Of course this leads one to suggest, then, that we might not have fought this war in the first place.

"(It is) difficult to see how a greatly different mode of operation on the part of American ground forces could have been implemented in practice, considering the realities of the battlefield," wrote Eric M. Bergerud, in The Dynamics of Defeat: The Vietnam War in Hau Nghia Province (1991).

Turse is cognizant of the gray areas and complexities of the Vietnam battlefield, but does not spend a lot of time tussling with alternative historical views or dealing with how America had accrued its own losses: 58,209 dead; 153,303 wounded. Instead, by cracking open old files, and "inhaling decades-old dust from half a world away," he prefers to reveal new sources of information and seems keen on doing that coherently and for maximum impact, carrying on where journalists on the subject in the 1970’s – like Seymour Hersh, who exposed My Lai, and Kevin Buckley, who wrote the damning, but heavily censored expose on Operation Speedy Express for Newsweek in 1972, left off. Buckley handed Turse much of his research with co-author, the late Alexander Shimkin, to assist in Kill Anything that Moves.

Contrary to what the critics will say, Turse appears in no haste to generalize, which would risk the credibility of his work and the hard fought acknowledgement for the victims and the veterans who tried and failed to get their claims substantiated at the time. Instead, he seems driven by one measure: to lay the blame where it belongs, at the top.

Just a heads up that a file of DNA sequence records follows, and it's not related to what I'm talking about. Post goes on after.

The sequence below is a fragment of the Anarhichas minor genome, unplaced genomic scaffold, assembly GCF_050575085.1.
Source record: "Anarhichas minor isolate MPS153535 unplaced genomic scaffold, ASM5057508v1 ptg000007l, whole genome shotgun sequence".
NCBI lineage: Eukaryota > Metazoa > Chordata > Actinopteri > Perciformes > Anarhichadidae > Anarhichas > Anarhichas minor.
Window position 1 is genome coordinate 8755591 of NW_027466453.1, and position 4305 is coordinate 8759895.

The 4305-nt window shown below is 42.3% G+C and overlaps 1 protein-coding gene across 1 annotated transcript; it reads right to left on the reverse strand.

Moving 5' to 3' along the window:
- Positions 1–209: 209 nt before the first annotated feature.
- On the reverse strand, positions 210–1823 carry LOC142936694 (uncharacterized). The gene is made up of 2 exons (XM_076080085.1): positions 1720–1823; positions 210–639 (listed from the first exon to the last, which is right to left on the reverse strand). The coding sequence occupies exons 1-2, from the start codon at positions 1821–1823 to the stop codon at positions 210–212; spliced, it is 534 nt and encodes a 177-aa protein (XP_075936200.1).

Turse won the Ridenhour Prize for Reportorial Distinction in 2009 for his article on these findings. He was generous enough to give this interview:

Antiwar: The conventional wisdom is that war crimes and atrocities committed by U.S forces in Vietnam were isolated events perpetuated by a "few bad apples" – rogue units and platoons. How does your research – this book – shatter that perception?

Turse: The War Crimes Working Group offers irrefutable proof of atrocities committed by every major Army unit that deployed, every division and separate brigade that went to Vietnam. And just looking at the numbers, and then going to Vietnam and talking to people, I realized how pervasive the scale of that carnage was. This is what I try to convey in Kill Anything that Moves.